Response of DNA and histone lysine methylation regulators
during anoxia-reoxygenation and dehydration-rehydration
in wood frog (Rana sylvatica) skeletal muscle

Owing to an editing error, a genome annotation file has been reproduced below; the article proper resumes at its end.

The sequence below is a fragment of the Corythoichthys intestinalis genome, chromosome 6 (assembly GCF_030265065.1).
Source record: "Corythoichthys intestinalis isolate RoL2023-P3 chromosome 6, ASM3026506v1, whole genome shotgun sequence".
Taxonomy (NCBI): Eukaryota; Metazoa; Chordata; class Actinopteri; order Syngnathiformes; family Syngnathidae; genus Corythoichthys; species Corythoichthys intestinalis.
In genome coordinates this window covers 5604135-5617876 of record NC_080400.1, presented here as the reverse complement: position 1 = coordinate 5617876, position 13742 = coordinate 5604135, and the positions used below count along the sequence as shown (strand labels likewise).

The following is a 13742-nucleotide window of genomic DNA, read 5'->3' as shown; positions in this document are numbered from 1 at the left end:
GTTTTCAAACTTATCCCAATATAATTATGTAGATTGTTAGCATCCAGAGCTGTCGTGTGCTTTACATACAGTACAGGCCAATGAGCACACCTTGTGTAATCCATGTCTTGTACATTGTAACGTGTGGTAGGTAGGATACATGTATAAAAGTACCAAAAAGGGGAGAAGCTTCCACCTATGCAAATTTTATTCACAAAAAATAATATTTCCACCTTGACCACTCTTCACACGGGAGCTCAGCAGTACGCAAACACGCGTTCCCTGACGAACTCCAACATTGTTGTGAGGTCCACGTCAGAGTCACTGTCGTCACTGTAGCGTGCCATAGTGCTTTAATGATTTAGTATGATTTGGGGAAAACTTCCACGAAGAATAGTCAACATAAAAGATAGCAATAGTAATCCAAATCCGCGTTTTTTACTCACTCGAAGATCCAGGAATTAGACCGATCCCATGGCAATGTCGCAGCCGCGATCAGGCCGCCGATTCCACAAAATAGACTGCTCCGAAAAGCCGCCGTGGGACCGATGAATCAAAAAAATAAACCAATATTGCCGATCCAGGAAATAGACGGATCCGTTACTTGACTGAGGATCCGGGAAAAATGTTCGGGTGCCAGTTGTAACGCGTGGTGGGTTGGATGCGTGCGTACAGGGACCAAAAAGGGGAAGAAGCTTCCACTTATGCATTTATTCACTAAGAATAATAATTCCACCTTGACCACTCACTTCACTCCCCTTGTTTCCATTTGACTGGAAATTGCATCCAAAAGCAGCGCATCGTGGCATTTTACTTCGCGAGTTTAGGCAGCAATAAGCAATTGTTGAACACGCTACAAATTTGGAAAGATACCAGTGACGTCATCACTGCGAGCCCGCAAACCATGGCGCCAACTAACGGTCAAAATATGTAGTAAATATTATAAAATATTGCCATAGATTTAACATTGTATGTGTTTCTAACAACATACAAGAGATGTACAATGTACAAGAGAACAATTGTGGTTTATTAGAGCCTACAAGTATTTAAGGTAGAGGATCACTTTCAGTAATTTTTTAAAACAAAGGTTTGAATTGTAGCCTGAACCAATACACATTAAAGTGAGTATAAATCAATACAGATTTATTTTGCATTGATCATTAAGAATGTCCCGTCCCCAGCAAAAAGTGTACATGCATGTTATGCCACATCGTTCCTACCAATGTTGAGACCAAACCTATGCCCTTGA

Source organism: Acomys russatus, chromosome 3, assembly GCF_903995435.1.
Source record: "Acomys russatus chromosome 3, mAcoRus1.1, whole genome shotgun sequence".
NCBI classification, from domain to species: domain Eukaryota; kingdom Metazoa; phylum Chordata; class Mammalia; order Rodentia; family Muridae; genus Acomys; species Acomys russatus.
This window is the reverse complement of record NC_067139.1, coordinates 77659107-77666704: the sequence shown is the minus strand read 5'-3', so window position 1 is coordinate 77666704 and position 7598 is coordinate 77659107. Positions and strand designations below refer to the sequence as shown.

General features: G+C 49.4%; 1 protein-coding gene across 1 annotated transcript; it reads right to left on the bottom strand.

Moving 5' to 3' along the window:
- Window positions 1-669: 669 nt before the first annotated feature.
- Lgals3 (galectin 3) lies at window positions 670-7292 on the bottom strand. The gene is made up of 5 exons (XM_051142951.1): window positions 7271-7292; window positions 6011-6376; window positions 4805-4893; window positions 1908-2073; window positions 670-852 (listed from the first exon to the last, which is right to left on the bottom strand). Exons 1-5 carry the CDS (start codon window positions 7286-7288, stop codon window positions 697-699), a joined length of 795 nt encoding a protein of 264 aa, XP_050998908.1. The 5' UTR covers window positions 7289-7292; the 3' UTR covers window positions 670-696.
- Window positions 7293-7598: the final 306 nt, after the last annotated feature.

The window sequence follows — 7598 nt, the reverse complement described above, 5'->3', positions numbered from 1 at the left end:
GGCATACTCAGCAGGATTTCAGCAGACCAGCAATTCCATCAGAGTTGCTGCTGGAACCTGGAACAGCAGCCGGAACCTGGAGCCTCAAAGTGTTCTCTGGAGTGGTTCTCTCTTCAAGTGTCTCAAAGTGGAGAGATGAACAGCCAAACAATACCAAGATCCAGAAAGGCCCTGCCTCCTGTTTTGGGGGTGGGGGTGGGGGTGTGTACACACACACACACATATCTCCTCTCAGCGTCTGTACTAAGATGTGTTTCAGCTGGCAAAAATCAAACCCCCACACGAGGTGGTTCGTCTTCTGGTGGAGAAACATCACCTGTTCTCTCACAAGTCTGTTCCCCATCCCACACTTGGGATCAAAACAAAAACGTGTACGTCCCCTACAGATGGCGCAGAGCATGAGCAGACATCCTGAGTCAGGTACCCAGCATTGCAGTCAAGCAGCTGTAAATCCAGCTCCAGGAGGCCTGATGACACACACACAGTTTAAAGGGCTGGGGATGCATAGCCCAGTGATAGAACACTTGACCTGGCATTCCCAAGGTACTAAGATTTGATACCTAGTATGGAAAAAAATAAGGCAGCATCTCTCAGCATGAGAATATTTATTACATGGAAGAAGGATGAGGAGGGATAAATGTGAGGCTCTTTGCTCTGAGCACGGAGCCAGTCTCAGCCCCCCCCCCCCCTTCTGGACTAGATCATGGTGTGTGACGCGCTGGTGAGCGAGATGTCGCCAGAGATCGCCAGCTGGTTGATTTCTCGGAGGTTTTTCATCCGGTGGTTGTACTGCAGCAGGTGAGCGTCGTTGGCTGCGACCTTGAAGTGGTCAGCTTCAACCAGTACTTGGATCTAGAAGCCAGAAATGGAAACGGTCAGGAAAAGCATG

The ability of wood frogs, Rana sylvatica¸ to survive freezing and clinical death during harsh northern winters necessitates well-grounded mechanisms for managing extreme anoxia, dehydration, and reperfusion damage. These stresses are major instigators of pathogenesis yet to be overcome by humans. Contemporary efforts in the field are focused on interrogating stress-specific mediators that play a cytoprotective role in vital tissues such as skeletal muscle, providing valuable information to the biomedical community. Herein, the potential role of DNA and histone lysine methylation enzymes are examined in wood frog skeletal muscle in response to 24 h anoxia and 40% dehydration independently, and recovery from both stresses. This thesis demonstrates a condition-specific response of many epigenetic methylation regulators, highlighting some conserved similarities in comparison to prior freeze-thaw models. These findings support an integral role of epigenetic regulators in survival of hypometabolic stresses, most prominently during recovery stages. These cytoprotective effects are likely attributed to functional roles in transcriptional suppression during hypometabolism and activation during recovery, but also alternative roles based on known interactions with regulators of the cell cycle and repair pathways.